Obesity Linked to Alzheimer’s

December 23, 2009

December 23, 2009

Being overweight or obese leads to brain shrinkage in old age and, researchers say, an increased risk of Alzheimer’s disease. Those are the findings from scientists at the University of California, Los Angeles, and the University of Pittsburgh.

“The brains of obese people looked 16 years older than the brains of those who were lean, and in overweight people looked 8 years older,” said Paul Thompson, a brain researcher at U.C.L.A. who was the study’s senior author. “That’s a big loss of tissue, and it depletes your cognitive reserves, putting you at much greater risk of Alzheimer’s and other diseases that attack the brain.”

Using high-resolution brain scans, the researchers found that the brains of those who were overweight or obese shrank by 4 to 8 percent compared to peers who were at a healthy weight. Brain areas that were particularly affected were the frontal lobes and the hippocampus, areas critical for thinking and memory.

Although none of the 94 seniors, ages 70 and older, who participated in the study showed symptoms of Alzheimer’s or serious memory loss, the researchers believe that they would be at increased risk of the disease as the years wore on. That’s because a shrunken brain has fewer brain cells and fewer robust connections between cells, making it less resilient to the ravages of a brain ailment like Alzheimer’s than a larger, healthy brain.

“But you can greatly reduce your risk for Alzheimer’s if you can eat healthily and keep your weight under control,” Dr. Thompson said.

Overweight is usually defined as a body mass index, or BMI, of 25 to 30, while being obese is defined as a BMI of 30 and higher. For someone who is 5-foot-9-inches, for example, a normal weight would be 125 to 168 pounds; overweight would be 169 to 202 pounds; and obese would be 203 pounds or more, according to BMI measurements.

Excess pounds have been linked to increased risks of heart disease and diabetes as well, both of which increase Alzheimer’s risk too, perhaps through damaging blood vessels. Scientists also speculate that fat cells may produce harmful chemicals that promote inflammation, which may damage the brain. People who are overweight may also tend to have diets low in “good” fats, such as those found in fish, and to get less exercise than those who are of normal weight.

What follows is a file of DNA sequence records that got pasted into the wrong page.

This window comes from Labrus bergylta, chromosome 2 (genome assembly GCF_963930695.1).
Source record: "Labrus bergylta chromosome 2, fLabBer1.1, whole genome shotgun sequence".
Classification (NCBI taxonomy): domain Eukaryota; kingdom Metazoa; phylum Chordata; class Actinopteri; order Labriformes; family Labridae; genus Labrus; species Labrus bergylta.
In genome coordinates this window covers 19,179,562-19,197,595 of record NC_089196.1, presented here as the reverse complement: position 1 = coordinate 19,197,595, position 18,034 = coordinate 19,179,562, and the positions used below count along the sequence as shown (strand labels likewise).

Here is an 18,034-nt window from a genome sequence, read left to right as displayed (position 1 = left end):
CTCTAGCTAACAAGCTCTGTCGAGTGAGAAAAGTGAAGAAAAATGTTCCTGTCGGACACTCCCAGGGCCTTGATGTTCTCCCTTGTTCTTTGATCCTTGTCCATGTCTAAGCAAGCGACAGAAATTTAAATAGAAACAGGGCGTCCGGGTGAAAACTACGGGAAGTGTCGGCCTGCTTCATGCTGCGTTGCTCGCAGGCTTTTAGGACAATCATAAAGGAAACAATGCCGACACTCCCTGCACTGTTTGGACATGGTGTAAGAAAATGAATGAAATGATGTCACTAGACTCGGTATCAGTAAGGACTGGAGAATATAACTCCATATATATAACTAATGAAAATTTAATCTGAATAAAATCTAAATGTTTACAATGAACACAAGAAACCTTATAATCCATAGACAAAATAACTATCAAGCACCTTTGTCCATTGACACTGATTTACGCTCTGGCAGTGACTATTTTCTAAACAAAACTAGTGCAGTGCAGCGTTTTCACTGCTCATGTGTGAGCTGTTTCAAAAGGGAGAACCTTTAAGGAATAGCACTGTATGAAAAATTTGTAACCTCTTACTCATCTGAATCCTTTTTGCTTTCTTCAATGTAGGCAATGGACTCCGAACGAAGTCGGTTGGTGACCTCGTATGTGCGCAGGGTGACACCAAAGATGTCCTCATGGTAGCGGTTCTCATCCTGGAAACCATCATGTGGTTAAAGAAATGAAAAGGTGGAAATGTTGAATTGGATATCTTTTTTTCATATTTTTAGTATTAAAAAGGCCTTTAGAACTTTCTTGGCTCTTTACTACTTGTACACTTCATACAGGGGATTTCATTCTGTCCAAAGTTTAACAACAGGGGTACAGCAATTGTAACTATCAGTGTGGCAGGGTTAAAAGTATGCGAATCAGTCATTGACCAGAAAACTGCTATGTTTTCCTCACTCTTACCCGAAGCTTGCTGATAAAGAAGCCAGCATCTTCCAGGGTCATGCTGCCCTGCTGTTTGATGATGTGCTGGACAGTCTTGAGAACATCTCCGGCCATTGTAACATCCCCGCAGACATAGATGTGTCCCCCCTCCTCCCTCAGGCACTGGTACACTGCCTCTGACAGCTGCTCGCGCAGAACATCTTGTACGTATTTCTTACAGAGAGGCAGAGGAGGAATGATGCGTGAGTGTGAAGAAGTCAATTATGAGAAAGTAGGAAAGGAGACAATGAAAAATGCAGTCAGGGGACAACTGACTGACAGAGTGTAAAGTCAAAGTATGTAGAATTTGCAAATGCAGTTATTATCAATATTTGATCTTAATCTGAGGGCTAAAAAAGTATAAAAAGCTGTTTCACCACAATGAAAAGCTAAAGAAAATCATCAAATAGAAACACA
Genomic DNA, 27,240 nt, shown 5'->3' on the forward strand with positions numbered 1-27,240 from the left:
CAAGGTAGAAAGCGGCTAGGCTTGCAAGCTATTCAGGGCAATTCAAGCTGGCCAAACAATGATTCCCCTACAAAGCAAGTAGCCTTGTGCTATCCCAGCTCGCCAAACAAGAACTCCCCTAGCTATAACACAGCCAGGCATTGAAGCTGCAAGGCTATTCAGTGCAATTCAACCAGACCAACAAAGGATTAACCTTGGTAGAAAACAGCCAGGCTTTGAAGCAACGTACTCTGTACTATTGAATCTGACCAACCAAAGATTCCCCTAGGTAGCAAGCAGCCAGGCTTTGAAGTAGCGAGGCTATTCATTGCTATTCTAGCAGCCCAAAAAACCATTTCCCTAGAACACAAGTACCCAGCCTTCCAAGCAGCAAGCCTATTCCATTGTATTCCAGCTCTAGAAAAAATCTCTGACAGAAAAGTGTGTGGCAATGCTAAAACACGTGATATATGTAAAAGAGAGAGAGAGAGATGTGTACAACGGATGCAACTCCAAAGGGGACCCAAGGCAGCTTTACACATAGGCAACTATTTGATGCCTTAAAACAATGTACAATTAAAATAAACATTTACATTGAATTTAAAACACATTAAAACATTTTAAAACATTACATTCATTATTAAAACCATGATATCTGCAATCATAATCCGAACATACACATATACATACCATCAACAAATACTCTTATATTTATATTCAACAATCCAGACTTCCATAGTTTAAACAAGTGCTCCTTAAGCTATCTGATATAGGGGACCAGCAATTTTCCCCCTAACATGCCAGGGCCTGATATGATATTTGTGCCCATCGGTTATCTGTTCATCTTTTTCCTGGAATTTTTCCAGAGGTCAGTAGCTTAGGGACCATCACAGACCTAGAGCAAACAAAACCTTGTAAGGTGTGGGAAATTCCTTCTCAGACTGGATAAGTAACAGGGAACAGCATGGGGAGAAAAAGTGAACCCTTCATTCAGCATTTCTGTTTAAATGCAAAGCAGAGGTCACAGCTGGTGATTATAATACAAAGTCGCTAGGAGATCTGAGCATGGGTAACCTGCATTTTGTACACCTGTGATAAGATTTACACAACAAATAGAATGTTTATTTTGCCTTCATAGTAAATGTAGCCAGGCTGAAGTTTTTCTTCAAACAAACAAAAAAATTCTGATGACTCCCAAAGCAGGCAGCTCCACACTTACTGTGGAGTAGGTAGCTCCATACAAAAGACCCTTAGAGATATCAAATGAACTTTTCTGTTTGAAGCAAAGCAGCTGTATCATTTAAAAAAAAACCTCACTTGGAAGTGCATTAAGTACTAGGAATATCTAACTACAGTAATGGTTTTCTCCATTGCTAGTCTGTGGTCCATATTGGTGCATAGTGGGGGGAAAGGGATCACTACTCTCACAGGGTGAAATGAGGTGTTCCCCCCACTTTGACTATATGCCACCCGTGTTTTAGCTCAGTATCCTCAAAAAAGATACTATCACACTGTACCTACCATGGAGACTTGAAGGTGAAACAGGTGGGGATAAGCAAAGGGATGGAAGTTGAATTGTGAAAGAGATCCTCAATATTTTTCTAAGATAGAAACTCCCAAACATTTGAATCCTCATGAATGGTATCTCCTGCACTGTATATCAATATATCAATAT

Age remains the most important risk factor for Alzheimer’s: The older you are, the more likely you are to develop the disease. Smoking, high blood pressure, years of schooling, and genetic factors may also contribute to risk, other research has shown. More research is needed on the effects of body weight and other risk factors for Alzheimer’s disease.

Nevertheless, with more and more Americans both young and old becoming obese, it is vital that people maintain healthy lifestyles that may also help maintain the brain. Learn more about risk factors for Alzheimer’s disease at www.ALZinfo.org, The Alzheimer’s Information Site.

By www.ALZinfo.org, The Alzheimer’s Information Site. Reviewed by William J. Netzer, Ph.D., Fisher Center for Alzheimer’s Research Foundation at The Rockefeller University.

Source: Cyrus A. Raji, April J. Ho, Neelroop N. Parikshak, et al: “Brain Structure and Obesity.” Human Brain Mapping, August, 2009.


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